Beirut: Hospitals are struggling to operate amid life-threatening power cuts and telecom outages in the north Lebanon region of Akkar where a fuel tank explosion killed at least 28 people this week.
Lights and phone lines went out across the impoverished and marginalised region that has long suffered from an ailing power grid but that is now grappling with an unprecedented crisis amid severe diesel shortages.
The outages come less than two days after a fuel tank exploded in the village of Al Tleil, scorching people clamouring to fill petrol that the army was distributing.
Around 80 people, including several soldiers, were injured, many of them with severe burns, which overwhelmed hospitals.
Meanwhile, the parliament will convene on Friday to discuss what to do about a fuel crisis that has brought much of the country to a halt and sparked deadly violence.
Speaker Nabih Berri called the session to discuss “appropriate action” over crippling fuel shortages, a crunch point in a two-year financial meltdown that marks Lebanon’s worst crisis since the 1975-90 civil war.
A rocket-propelled grenade was fired near a Beirut petrol station during a dispute over gasoline, a security source said.
Gunmen opened fire on soldiers who had detained a man who tried to fill his car by force. The station caught fire.
The steadily worsening fuel crisis has hit a low in the last week, with power blackouts forcing some hospitals, bakeries, and businesses to scale down or close.
Fuel shortages since the start of summer have aggravated hardship in Lebanon, a country of more than six million that is in the throes of an economic crisis branded by the World Bank as one of the worst since the mid-19th century.
Without the diesel fuel needed to power private generators, businesses, hospitals and even the country’s main telecom operator have been forced to scale back operations or close entirely in light of outages lasting up to 22 hours a day.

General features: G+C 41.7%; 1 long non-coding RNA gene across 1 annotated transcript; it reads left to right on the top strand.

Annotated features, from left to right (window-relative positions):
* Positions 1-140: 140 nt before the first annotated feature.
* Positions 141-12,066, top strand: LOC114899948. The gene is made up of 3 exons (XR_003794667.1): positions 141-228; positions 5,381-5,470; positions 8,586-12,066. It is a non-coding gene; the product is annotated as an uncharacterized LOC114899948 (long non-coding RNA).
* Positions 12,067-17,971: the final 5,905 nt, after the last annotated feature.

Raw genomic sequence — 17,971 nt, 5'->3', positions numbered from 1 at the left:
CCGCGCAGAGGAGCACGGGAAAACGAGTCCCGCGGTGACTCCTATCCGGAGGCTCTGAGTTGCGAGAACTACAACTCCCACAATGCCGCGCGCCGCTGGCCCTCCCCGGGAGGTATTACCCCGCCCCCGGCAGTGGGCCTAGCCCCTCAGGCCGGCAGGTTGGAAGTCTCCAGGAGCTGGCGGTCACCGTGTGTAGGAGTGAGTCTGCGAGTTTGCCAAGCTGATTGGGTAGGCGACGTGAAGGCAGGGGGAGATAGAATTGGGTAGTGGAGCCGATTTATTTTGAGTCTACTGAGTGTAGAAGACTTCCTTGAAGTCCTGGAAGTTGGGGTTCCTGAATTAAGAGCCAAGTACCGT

In Akkar, hospitals still storing corpses of victims charred in Sunday’s fuel tank blast were left without power, internet, and working landlines, as health officials pleaded for help from the authorities.
“We have a stock of 700 litres (almost 185 gallons) of diesel fuel which will last for only one day,” said Riad Rahal, the director of Rahal Hospital in the Akkar town of Halba.
The nearby El Youssef hospital also had enough stock of diesel to last until Wednesday morning and no working phone lines, said Nathaline El Chaar, assistant to the director.
“Since yesterday landlines have been out of service... and we are trying hard to secure diesel,” she told AFP.
She said the hospital’s diesel provider had delayed deliveries fearing attacks on a north Lebanon highway where incidents in recent days have seen angry groups seize fuel from trucks.
The official National News Agency on Tuesday said diesel fuel shortages and power outages at the Ogero telecom provider forced it to cut internet, landlines and mobile phone services in several parts of Akkar, effectively paralysing banks, businesses, and state offices.
Ogero head Imad Kreidieh warned other regions in Lebanon would follow suit if the situation does not improve.